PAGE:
Belief Disagreement and Portfolio Choice
Using a proprietary dataset of the portfolio holdings of millions of US households, we document how agents who believe in different models of the world update their beliefs heterogeneously in response to a public signal. We identify households ex ante that hold different models of the world using political party affiliation (probabilistically inferred from zip code), and our public signal is the unexpected outcome of the US national election of 2016. Relative to Democrats, Republican investors actively increase the equity share and market beta of their portfolios following the election. The rebalancing is due to a small share of investors making large adjustments. We conclude that this behavior is driven by belief heterogeneity because of extensive controls for differential hedging needs or preferences, including detailed controls for age, wealth, income, state, and even county-employer fixed effects.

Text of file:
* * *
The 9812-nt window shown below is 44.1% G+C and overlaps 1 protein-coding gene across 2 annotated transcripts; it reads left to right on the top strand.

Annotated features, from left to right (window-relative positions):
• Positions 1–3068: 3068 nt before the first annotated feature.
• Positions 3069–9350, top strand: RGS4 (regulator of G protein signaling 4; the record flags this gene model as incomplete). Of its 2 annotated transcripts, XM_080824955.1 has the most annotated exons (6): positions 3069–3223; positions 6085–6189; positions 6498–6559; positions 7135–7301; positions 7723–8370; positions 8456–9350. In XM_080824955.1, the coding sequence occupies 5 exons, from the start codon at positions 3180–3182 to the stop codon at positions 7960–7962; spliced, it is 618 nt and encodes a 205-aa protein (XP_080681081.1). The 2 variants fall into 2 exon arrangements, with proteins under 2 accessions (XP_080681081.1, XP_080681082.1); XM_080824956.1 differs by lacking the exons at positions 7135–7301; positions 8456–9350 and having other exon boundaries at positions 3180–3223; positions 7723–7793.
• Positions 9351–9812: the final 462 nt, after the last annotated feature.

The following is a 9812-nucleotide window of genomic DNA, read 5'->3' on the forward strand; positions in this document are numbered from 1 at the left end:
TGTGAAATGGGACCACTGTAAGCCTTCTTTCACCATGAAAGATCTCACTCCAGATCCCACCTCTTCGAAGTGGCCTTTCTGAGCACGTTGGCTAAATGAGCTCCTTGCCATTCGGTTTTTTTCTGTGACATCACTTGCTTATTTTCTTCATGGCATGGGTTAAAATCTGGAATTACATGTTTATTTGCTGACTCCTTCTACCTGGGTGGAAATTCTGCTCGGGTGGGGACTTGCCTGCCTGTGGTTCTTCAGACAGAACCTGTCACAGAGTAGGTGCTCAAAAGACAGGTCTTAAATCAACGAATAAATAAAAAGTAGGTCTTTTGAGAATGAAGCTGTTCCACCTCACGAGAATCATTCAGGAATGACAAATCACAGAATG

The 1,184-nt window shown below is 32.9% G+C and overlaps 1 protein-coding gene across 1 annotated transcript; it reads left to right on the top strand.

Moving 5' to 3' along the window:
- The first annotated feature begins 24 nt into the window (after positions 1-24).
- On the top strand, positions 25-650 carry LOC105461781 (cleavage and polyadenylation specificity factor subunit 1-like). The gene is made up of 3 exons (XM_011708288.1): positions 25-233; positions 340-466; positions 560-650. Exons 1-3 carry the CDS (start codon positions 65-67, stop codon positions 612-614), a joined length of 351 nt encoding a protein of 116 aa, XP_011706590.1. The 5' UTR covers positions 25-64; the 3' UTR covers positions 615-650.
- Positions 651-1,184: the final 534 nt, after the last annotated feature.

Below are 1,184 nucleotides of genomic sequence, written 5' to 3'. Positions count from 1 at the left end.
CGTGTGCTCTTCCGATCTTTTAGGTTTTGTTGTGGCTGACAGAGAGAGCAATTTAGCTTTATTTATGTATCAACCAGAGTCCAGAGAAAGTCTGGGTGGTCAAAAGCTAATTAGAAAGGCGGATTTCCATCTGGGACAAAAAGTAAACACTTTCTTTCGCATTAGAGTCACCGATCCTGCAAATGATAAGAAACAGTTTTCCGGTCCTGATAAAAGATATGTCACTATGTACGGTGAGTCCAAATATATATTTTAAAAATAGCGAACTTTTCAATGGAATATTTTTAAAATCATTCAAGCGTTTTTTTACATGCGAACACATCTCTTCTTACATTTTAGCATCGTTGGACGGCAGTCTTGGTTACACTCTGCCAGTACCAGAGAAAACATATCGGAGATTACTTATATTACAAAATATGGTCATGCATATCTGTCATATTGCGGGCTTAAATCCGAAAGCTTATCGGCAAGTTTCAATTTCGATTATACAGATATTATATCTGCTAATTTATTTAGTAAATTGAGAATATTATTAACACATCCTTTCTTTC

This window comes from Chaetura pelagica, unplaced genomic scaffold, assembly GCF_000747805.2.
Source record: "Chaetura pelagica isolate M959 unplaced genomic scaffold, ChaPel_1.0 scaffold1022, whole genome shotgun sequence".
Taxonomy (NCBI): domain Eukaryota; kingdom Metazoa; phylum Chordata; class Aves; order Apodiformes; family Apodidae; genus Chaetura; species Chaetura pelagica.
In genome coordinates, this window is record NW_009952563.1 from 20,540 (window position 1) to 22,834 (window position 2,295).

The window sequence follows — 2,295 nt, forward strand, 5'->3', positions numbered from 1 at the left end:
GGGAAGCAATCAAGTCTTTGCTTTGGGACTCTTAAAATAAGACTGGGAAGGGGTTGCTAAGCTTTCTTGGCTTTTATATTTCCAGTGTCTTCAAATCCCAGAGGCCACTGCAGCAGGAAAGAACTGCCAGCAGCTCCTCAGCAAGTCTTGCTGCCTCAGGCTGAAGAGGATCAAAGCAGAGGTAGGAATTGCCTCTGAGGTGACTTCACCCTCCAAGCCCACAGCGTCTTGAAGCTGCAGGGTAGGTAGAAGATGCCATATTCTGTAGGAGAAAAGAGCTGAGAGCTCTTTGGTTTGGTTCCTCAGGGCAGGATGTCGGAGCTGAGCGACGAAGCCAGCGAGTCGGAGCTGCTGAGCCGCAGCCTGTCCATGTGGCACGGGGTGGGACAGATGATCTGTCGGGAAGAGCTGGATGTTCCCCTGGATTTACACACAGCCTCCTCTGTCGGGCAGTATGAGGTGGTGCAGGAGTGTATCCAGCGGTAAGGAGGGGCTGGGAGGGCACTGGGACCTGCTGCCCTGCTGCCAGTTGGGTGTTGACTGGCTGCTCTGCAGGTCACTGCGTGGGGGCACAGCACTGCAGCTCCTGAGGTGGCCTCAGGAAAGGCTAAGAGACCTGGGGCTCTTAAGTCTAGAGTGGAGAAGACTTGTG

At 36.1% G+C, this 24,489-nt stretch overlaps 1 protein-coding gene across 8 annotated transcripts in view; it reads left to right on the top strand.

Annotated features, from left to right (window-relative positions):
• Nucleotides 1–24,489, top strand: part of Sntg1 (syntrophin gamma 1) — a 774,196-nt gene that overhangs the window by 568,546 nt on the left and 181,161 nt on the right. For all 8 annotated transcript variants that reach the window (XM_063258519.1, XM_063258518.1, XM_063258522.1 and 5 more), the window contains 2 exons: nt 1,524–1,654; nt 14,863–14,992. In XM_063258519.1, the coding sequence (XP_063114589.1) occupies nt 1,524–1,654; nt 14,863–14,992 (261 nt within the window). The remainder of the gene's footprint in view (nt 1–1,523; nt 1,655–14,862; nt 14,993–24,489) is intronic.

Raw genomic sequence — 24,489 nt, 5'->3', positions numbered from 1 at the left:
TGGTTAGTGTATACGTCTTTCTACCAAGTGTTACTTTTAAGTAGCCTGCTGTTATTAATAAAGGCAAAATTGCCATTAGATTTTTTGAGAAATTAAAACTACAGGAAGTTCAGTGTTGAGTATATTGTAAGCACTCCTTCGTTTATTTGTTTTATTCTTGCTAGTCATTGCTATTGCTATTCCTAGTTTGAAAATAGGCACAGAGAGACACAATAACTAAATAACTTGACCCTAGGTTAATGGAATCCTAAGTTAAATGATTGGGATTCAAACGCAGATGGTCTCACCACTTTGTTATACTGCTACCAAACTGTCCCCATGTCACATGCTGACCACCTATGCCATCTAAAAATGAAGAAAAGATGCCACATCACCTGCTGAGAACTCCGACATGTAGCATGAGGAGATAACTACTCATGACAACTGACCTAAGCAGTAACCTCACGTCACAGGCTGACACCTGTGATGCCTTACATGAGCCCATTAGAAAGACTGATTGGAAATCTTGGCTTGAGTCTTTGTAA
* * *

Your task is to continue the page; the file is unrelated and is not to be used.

Document Object Identifier (DOI): 10.3386/w25108